The founder of video game giant Electronic Arts, Trip Hawkins, says he's concerned about children's growing addiction to mobile devices. But instead of prying smartphones and tablets away from kids, he believes the solution is to load them with better content—games that are just as entertaining as the ones they already play, yet impart some lessons along the way.
His answer is educational gaming startup If You Can, which on Wednesday launched its first iPad game "If..." and announced a $6.5 million series A round led by Greylock Partners. The latest funding brings the total amount raised to $9.3 million.
Hawkins, who created mobile gaming company Digital Chocolate after EA, said he's been fascinated with social and emotional learning for about 20 years, watching this approach to education in his children's classroom experience at the Nueva School. Emphasizing self-awareness, emotion management, and positive relationship building, social and emotional learning has historically been taught in close-knit communities, he noted—less so in the classroom.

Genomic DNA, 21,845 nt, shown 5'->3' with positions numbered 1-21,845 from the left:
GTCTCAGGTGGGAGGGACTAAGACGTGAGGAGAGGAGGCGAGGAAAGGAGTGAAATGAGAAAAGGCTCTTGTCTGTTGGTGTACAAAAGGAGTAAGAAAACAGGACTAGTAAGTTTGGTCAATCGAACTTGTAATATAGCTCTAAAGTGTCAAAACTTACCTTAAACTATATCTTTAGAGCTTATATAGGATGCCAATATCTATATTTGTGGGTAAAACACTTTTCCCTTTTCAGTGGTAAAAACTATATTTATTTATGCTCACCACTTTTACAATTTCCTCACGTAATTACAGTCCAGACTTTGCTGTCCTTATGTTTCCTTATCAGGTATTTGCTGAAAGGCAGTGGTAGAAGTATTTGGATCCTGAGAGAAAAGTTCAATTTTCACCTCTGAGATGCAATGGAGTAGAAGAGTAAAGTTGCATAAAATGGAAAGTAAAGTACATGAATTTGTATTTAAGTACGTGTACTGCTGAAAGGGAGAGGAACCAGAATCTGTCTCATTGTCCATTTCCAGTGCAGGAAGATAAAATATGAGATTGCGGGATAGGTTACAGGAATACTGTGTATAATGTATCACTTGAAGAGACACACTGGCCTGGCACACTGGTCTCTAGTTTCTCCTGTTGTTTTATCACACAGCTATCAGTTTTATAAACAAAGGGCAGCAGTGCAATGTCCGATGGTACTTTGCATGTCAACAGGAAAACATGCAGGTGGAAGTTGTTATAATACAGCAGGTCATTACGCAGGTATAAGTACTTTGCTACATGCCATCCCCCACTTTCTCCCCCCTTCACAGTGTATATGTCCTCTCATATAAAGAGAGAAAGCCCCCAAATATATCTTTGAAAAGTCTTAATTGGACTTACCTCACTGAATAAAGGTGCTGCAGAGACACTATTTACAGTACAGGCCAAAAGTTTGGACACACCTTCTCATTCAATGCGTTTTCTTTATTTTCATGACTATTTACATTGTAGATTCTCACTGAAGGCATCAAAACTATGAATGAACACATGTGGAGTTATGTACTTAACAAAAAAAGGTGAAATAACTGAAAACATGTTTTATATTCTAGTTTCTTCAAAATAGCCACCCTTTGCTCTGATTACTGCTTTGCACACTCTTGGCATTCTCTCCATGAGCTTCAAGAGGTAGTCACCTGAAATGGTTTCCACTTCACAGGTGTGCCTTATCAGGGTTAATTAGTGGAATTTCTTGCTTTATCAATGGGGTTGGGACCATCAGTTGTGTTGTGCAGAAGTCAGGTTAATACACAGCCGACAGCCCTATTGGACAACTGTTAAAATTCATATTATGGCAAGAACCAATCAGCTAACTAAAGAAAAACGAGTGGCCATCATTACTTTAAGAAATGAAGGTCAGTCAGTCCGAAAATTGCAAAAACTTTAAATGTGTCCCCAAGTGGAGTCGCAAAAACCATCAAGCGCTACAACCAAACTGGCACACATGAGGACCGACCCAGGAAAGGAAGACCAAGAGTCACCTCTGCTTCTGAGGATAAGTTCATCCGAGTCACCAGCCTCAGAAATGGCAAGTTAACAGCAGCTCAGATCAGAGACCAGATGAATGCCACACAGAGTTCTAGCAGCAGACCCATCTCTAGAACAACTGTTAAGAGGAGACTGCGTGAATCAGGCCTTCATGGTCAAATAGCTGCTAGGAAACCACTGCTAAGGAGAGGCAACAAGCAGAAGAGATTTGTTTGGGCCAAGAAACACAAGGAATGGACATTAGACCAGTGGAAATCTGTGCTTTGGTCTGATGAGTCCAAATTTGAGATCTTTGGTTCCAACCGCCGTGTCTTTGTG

"There's a battleground for children's attention today," Hawkins told Fast Company. To bring social and emotional learning to the mainstream, he said If You Can aims to build engaging games for children motivated to learn. Others have similar ideas, with Sim City and Minecraft coming out with educational versions.
Each of the chapters for the iPad game "If..." contain about a month's worth of classroom lessons. The first chapter is available for free, but additional access requires a $5 monthly subscription. Aimed at children between the ages of six and 12, the game combines Pokemon-like game mechanics with the premise of the movie It's a Wonderful Life, "where you have no obligation to engage in goodwill, but you have plenty of opportunities to do things around town that will affect how others feel about you," Hawkins said.
One of the major challenges for If You Can is scaling to meet the demand of schools. Currently, the game is targeted at consumers, a.k.a. helicopter parents, but the company also has strategic partnerships lined up with organizations, such as the Boys and Girls Club of America—as well as pilot programs with interested schools.